- Solo 401(k) plans are for the sole employee of businesses that have no other employees.
- The participant’s spouse can also participate.
- Individual contribution limits and distribution rules for the Solo 401(k) are the same as the standard 401(k).
- Employer contribution limits for the Solo 401(k) must be calculated separately.
Being self-employed can be extremely rewarding but, going it alone can often mean forfeiting certain perks available to employees of larger companies. Fortunately, 401(k) participation is not just for large companies. The IRS has opened up a Solo 401(k) option, which is designed specifically for small businesses with no employees other than the owner.
Solo 401(k) Basics
First, don’t be confused by the fact that the Solo 401(k) is known by a number of names. All of the following refers to the same type of retirement plan:
- Self-employed 401(k)
- Individual 401(k)
- One-participant 401(k)
- One-participant k
All of these names refer to a 401(k) plan that is exclusive to individuals who own a company with no other employees. The owner’s spouse is also able to participate.
Other than eligibility for the plan, Solo 401(k) plans are governed by the same set of rules as traditional 401(k) plans. Contributions are tax-deferred, which means no taxes are paid on deposits into the account and regular income taxes are assessed on withdrawals.
Contribution Limits for a Solo 401(k)
While contributions to Solo 401(k) plans are handled in the same way as those to traditional 401(k) plans, some of the contribution limits are slightly different. Solo 401(k) participants can contribute up to 100% of earned income or up to the annual contribution limit, whichever is lower. The current annual contribution limit is $18,500, with an additional $6,000 catch-up contribution permitted for those age 50 and older. This is the same as the contribution limits that apply to traditional 401(k) plans.
The primary difference comes from employer contributions. Participants who are self-employed must calculate the employer contribution based on the company’s net earnings after subtracting half of the self-employment tax and elective deferrals. Note that the total company and employee contributions cannot exceed the limits set by the IRS.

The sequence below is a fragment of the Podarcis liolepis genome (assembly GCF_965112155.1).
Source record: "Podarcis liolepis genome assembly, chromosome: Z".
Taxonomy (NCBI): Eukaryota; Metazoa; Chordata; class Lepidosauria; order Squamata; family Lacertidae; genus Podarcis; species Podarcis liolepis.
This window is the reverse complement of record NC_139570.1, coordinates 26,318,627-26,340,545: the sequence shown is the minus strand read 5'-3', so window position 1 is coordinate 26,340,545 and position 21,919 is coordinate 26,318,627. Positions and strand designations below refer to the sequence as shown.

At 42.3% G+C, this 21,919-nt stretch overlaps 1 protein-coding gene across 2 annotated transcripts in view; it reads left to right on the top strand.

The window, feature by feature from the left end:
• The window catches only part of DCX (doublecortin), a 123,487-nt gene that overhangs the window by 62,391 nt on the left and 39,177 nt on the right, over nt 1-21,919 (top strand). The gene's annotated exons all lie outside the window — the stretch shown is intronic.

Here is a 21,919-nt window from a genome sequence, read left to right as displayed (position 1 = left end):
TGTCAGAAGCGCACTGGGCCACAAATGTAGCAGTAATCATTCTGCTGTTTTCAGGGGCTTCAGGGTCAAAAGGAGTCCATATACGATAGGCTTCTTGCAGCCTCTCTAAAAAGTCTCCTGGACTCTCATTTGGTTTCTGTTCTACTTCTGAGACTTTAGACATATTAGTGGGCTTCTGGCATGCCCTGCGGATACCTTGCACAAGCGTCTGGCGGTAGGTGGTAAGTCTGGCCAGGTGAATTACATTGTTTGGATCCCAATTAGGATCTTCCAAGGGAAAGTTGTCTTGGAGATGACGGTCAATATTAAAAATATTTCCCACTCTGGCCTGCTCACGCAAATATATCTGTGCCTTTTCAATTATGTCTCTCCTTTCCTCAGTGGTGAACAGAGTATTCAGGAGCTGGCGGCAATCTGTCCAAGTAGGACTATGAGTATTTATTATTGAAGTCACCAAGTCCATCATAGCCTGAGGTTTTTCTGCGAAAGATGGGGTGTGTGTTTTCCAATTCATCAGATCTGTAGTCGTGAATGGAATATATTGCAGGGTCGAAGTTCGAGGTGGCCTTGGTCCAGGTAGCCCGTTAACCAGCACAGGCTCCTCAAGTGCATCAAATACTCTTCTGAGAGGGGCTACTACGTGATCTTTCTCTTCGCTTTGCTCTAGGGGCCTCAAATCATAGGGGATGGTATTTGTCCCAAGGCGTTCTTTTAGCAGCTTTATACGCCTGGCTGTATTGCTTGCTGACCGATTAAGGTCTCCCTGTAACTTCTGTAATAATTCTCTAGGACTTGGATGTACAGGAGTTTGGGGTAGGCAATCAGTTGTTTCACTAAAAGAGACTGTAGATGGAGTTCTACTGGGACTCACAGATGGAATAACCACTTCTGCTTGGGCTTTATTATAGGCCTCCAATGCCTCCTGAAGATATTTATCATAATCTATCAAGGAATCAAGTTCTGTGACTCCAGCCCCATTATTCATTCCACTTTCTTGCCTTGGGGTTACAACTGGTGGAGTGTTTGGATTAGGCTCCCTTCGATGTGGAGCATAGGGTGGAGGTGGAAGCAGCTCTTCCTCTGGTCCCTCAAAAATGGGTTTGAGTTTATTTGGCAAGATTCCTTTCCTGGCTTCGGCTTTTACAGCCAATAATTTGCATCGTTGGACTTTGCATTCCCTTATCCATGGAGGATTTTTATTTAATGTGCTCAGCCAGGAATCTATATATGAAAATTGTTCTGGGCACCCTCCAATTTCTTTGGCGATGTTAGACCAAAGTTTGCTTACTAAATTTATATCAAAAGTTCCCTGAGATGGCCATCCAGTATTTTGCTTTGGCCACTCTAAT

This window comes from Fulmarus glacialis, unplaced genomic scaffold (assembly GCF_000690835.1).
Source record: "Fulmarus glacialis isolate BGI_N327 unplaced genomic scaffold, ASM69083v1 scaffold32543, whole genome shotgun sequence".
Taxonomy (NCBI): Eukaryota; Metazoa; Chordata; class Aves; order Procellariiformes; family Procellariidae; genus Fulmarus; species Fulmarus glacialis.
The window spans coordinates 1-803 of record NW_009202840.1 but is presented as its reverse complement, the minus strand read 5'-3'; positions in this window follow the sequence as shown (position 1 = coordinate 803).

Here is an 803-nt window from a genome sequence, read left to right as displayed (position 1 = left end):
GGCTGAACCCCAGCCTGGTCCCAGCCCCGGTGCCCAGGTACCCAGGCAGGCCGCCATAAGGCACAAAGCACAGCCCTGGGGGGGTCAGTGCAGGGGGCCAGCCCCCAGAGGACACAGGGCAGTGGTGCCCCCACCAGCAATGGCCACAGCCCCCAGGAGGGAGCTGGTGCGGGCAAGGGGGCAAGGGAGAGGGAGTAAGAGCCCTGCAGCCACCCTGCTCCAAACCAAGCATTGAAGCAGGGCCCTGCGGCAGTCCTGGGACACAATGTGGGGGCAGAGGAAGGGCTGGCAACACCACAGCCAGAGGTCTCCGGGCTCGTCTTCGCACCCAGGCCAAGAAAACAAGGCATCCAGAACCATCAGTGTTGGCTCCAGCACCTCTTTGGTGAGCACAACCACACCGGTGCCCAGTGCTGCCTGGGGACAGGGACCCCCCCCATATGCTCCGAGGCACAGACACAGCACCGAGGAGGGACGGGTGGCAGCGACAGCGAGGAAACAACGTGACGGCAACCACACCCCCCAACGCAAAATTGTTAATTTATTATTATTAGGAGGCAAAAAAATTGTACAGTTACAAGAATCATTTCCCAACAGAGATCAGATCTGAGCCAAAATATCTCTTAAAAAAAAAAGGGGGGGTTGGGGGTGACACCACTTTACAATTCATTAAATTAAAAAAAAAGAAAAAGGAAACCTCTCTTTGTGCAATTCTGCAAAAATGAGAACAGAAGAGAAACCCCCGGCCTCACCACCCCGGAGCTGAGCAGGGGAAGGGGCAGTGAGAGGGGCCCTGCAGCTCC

In 2016, contribution limits remain unchanged from 2015:
|Maximum Elective Contribution||$18,500||$18,000|
|Catch-Up Contribution (age 50 and older)||$6,000||$6,000|
|Maximum Individual + Company Contribution||$55,000||$54,000|
|Maximum Individual + Company Contribution with Catch-Up||$61,000||$60,000|
Solo 401(k) Withdrawals
Taking withdrawals from the Solo 401(k) follow the same rules as traditional 401(k) plans. Participants can withdraw funds at any time after the age of 59 ½, at which time regular income taxes apply to the total amount of the distribution. Under limited circumstances, distributions can be taken before the age of 59 ½, although the funds might be subject to a 10% tax penalty in addition to the regular income taxes.
Note that under most circumstances, participants must begin taking required minimum distributions (RMD) at the age of 70 ½. The amount of the RMD is calculated based on the participant’s life expectancy and, in some cases, her spouse’s life expectancy. It is important to withdraw the correct amount, as any portion of the RMD that should have been taken but was not is subject to a 50% tax penalty. Tools to calculate your specific RMD are available from the IRS.
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This article is not intended as tax advice, and Wealthfront does not represent in any manner that the outcomes described herein will result in any particular tax consequence. Prospective investors should confer with their personal tax advisors regarding the tax consequences based on their particular circumstances. Wealthfront assumes no responsibility for the tax consequences to any investor of any transaction. Investors and their personal tax advisors are responsible for how the transactions in an account are reported to the IRS or any other taxing authority.